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ARS Home » Pacific West Area » Parlier, California » San Joaquin Valley Agricultural Sciences Center » Water Management Research » Research » Publications at this Location » Publication #205441

Title: Transformation Of Arsenic In Agricultural Drainage Water Disposed Into An Evaporation Basin In California, USA.

item Gao, Suduan
item Ryu, J.
item Tanji, K.

Submitted to: Meeting Abstract
Publication Type: Abstract Only
Publication Acceptance Date: 12/18/2006
Publication Date: N/A
Citation: N/A

Interpretive Summary:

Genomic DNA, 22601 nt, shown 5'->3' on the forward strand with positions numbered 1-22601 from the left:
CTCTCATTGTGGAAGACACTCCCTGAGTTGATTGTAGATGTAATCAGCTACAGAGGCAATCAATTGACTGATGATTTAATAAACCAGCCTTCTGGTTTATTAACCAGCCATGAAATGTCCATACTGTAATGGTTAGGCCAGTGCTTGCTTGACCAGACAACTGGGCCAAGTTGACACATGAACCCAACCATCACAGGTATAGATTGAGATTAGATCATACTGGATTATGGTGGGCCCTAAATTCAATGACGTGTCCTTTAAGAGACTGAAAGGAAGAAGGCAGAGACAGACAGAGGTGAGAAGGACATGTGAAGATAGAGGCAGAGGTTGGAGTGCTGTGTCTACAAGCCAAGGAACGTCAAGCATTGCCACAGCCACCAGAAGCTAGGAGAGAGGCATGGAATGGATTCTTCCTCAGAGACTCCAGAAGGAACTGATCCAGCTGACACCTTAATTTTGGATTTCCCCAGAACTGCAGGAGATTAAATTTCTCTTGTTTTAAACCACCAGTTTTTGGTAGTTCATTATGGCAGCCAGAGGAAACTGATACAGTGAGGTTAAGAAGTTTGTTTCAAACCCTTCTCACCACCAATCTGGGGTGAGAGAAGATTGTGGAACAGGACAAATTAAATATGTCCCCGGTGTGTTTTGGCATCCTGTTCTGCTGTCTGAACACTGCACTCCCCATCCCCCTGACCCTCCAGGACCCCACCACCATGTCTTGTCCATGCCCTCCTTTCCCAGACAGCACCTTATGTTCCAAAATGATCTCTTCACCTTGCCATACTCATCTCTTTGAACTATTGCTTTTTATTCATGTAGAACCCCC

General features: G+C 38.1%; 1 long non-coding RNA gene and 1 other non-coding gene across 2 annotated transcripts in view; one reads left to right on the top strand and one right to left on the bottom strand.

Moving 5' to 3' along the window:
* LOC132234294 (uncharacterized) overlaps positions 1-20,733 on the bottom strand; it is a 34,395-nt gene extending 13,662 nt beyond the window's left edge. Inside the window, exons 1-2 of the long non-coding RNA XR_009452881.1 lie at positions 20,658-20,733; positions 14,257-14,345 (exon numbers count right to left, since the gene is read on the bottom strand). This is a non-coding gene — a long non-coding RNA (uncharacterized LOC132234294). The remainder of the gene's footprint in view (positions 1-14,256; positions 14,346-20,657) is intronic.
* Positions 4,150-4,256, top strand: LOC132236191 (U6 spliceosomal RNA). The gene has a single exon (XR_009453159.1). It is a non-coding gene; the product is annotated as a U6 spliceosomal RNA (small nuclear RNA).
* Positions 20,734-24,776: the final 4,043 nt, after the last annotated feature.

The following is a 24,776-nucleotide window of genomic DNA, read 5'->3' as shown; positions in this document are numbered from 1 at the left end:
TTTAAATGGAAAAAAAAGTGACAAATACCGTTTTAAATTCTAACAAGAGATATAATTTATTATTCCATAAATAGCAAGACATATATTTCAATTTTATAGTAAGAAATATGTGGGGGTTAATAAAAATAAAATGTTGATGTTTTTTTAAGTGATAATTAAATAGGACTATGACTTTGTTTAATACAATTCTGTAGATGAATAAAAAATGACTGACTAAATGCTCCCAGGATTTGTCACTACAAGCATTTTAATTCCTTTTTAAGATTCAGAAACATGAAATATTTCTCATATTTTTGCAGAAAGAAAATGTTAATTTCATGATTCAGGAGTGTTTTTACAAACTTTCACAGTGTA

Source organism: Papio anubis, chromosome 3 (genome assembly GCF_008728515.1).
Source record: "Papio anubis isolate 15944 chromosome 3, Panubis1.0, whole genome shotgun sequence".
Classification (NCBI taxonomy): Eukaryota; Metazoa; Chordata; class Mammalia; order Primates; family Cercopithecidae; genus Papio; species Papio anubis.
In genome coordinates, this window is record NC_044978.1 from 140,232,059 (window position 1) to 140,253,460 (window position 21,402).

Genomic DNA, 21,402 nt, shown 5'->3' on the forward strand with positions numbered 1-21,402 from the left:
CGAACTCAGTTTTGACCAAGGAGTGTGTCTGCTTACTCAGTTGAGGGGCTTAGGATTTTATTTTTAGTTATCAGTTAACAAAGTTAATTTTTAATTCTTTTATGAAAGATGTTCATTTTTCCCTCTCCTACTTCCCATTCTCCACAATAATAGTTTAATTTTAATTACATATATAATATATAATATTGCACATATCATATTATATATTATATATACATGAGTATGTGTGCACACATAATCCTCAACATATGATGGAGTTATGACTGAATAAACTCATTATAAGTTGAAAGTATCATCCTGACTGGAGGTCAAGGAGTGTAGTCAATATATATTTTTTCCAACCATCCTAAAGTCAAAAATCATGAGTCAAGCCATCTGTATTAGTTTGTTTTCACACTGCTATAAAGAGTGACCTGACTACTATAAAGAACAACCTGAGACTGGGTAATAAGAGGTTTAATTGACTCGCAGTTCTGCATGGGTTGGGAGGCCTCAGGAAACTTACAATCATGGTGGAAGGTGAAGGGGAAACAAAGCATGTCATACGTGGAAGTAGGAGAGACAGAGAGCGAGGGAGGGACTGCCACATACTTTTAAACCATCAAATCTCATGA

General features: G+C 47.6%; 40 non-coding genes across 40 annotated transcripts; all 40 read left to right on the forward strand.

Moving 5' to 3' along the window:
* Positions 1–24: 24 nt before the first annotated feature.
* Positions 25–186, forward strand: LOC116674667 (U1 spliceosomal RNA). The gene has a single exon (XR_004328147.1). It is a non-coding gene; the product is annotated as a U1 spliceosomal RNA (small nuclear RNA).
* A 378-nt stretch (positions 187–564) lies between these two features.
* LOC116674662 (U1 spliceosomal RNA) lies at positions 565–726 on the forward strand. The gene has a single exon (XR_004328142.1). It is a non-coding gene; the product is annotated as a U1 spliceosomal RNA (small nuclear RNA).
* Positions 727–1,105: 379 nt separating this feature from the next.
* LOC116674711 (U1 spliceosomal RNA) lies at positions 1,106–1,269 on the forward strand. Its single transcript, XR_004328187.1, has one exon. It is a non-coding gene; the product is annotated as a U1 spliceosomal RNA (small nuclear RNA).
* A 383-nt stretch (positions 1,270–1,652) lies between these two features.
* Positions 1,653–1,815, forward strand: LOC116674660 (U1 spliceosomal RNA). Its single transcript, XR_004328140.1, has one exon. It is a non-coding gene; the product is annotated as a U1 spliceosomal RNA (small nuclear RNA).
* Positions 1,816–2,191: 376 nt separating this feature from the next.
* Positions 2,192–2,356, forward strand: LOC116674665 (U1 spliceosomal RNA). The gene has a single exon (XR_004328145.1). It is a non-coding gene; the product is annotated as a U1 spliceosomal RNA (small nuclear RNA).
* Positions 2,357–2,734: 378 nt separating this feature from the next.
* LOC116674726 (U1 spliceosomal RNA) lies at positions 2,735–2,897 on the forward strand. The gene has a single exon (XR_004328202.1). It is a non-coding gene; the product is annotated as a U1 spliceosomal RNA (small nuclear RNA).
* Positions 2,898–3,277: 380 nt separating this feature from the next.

Technical Abstract: Evaporation basins have been widely used for the disposal of agricultural drainage in areas requiring subsurface drainage in the San Joaquin Valley of California, a high agricultural production area in USA. The irrigation drainage water contains elevated concentrations of trace elements, including Se, As, B, V, and Mo. Little information is available on As (an environmental risk element) in drainage disposal systems. The objective of this study was to investigate As transformation and accumulation in an agricultural drainage disposal facility for better understanding of As behavior and its environmental fate. The study site was a 726 ha evaporation basin facility (containing 10 cells with water flowing in series) in the hydrologically closed Tulare Basin. Water chemistry, As concentration and speciation in water following the flow path as well as within the cells were examined. Total As [mainly arsenate, As(V)] concentrations in the water increased linearly with increases in Cl-, a conservative ion, from evapoconcentration. The reduced As species arsenite [As(III)] and organic arsenic (org-As) also increased with increases in Cl- and salinity. Water samples with high EC also had high dissolved organic matter (DOC), low dissolved oxygen, and elevated sulfide concentrations, indicating the development of reducing conditions. Elevated As in sediment profiles indicated a solid-phase sink mechanism, but not significant enough to remove and reduce As concentrations in water. These findings may apply to environments with similar climatic and hydrogeochemical conditions.